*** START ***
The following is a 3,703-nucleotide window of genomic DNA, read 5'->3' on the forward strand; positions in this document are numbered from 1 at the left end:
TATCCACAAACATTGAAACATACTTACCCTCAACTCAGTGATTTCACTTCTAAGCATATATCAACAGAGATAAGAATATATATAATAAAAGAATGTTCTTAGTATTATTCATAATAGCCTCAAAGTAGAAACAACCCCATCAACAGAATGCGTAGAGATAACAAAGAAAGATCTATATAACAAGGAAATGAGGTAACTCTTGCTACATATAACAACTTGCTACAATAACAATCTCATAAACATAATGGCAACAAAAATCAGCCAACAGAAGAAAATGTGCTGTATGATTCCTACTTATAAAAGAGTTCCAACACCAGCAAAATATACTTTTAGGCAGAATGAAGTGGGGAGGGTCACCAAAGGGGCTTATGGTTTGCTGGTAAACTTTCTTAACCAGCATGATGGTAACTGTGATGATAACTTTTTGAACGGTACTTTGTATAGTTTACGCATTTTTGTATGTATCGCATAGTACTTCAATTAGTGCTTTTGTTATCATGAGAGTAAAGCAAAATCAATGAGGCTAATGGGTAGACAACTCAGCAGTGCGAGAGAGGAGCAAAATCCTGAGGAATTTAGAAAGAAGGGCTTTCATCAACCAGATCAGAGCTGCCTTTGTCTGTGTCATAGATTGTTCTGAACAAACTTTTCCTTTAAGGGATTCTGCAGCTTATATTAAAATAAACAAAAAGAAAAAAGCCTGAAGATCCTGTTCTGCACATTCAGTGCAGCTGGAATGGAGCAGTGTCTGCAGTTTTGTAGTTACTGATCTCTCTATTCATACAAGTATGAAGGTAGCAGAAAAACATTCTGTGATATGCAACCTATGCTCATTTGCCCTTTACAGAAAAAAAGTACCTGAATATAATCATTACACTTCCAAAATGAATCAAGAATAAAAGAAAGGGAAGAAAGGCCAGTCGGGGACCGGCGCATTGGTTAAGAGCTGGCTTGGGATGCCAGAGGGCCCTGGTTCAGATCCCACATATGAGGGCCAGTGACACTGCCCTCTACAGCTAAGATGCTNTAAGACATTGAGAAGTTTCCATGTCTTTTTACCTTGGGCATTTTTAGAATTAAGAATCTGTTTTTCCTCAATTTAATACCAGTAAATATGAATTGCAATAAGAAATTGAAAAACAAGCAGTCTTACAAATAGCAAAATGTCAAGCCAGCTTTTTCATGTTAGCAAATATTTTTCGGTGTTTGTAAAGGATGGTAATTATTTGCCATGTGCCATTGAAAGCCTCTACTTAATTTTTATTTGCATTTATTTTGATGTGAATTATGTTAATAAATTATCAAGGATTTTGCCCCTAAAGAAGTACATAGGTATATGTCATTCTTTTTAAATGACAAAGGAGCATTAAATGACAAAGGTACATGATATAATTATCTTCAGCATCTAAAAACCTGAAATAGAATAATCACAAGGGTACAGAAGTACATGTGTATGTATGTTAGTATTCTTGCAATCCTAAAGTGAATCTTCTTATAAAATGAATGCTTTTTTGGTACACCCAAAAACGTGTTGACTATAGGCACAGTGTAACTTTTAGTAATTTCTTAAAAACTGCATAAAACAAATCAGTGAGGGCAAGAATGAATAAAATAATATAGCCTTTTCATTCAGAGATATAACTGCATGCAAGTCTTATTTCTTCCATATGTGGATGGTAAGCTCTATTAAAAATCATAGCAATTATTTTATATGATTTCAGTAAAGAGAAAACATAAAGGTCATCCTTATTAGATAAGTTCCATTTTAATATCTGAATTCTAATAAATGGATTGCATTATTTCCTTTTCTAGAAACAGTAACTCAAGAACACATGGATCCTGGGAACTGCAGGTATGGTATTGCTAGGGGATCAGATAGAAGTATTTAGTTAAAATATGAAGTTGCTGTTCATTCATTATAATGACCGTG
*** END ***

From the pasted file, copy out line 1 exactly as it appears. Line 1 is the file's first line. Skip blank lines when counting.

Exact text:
The following is a 3,703-nucleotide window of genomic DNA, read 5'->3' on the forward strand; positions in this document are numbered from 1 at the left end: